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Copyright and Students

Toronto Metropolitan University Fair Dealing Guideline and Students

The Toronto Metropolitan University Fair Dealing Guideline does not apply to students except to the extent that a student is an employee of the university, e.g. as a teaching assistant or instructor. The university does not condone copyright infringement by students. Students who copy or communicate copyright-protected works should either obtain the permission of the copyright owner or be satisfied that copying or communicating the works falls within one of the exceptions in the Copyright Act. The university is not liable for any infringing copies made or communicated by students including such copies made or communicated using copiers or scanners made available by the university.

For information regarding the  Toronto Metropolitan University Fair Dealing Guideline, the fair dealing exception and Canada’s copyright law, contact Ann Ludbrook/Copyright Coordinator at copyrt@ryerson.ca

Copyright Infringement and Exceptions

It is an infringement of copyright to copy all or a substantial part[1] of a copyright-protected work or to communicate all or a substantial part of a copyright-protected work to the public[2] by telecommunication without the consent of the holder of the copyright, unless copying or communicating the work falls within an exemption from copyright infringement. One of the main exemptions is the fair dealing exemption.

The Fair Dealing Exception

The fair dealing exemption in the Copyright Act (sections 29, 29.1 and 29.2) provides that fair dealing with a copyright-protected work for one of the following eight purposes: research, private study, criticism, review, news reporting, education, satire or parody, does not infringe copyright. Any fair dealing for the purpose of news reporting, criticism or review must however mention the source and, if given in the source, the name of the author or creator of the work.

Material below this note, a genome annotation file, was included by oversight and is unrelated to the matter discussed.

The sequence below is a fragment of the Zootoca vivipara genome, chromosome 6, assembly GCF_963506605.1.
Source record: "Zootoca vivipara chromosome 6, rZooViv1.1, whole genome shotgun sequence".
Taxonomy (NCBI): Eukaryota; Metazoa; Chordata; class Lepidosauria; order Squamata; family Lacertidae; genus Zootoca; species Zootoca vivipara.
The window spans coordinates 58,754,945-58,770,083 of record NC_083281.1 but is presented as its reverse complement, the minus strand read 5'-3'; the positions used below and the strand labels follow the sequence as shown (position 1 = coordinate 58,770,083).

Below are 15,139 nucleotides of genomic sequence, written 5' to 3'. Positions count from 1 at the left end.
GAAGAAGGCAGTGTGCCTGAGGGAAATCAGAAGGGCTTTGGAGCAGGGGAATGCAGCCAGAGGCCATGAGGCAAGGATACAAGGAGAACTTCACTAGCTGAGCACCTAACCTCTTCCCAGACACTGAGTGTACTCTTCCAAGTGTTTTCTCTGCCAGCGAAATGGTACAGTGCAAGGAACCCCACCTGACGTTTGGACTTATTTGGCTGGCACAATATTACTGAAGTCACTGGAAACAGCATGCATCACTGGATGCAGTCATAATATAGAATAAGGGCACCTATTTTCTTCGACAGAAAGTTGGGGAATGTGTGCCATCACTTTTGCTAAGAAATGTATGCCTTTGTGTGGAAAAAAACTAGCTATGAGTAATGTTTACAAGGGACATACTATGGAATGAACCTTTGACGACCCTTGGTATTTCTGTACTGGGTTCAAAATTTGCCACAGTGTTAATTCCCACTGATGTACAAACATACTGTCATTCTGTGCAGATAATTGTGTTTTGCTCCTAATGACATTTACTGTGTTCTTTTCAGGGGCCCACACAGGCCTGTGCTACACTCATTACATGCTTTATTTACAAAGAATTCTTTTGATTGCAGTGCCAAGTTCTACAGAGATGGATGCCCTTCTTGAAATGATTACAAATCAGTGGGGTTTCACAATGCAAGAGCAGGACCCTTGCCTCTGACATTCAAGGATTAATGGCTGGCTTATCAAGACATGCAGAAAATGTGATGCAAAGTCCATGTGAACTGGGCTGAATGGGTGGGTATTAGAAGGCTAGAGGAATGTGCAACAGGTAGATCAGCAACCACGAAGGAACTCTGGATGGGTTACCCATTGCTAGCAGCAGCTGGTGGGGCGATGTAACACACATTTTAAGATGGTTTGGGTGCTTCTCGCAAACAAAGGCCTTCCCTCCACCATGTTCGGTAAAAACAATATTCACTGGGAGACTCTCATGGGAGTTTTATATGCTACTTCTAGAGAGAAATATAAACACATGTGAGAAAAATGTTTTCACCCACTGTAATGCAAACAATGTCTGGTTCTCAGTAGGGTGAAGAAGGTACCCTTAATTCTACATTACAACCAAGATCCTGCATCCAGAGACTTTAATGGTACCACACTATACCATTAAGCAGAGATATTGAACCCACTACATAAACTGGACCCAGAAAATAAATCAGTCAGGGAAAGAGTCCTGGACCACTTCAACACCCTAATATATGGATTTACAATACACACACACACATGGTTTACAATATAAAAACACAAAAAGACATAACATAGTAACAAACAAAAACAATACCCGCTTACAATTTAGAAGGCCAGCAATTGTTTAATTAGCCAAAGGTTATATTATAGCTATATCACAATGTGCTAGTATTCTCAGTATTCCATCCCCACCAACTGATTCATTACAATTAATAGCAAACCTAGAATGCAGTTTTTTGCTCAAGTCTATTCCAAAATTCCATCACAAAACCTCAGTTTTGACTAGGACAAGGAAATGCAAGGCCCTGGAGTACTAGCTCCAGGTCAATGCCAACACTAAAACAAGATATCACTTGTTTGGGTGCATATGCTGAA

Depending on the circumstances, a student may copy or communicate an extract of a copyright-protected work under the fair dealing exception without the permission of the copyright holder and without infringing copyright.

For information regarding the  Toronto Metropolitan University Fair Dealing Guideline and Canada’s copyright laws, contact Ann Ludbrook/Copyright Coordinator at copyrt@ryerson.ca

 Toronto Metropolitan University Fair Dealing Guideline in Brief

The university has adopted the Toronto Metropolitan University Fair Dealing Guideline based on the AUCC Fair Dealing Policy for Universities. The Toronto Metropolitan University Fair Dealing Guideline applies to faculty members, instructors and staff members of the university. The guideline permits faculty members, instructors and staff members to communicate and reproduce short excerpts of copyright-protected works for specified purposes without infringing copyright.

Definition of Short Excerpt

The Toronto Metropolitan University Fair Dealing Guideline defines a short excerpt as follows:

A short excerpt means:

(a)        up to 10% of a copyright-protected work (including a literary work, musical score, sound recording, and an audiovisual work)

(b)       one chapter from a book

(c)        a single article from a periodical

(d)       an entire artistic work (including a painting, print, photograph, diagram, drawing, map, chart, and plan) from a copyright-protected work containing other artistic works

(e)        an entire newspaper article or page

(f)        an entire single poem or musical score from a copyright-protected work containing other poems or musical scores

(g)        an entire entry from an encyclopedia, annotated bibliography, dictionary or similar reference work

provided that in each case, no more of the work is copied than is required in order to achieve the allowable purpose.

 

[1]     For a discussion of what constitutes a substantial part of a copyright-protected work see the Fair Dealing Policy for Universities: General Application to be found here [to come].

[2]     In general, a communication is to the public if the recipients are not restricted to individuals that are purely in a domestic relationship.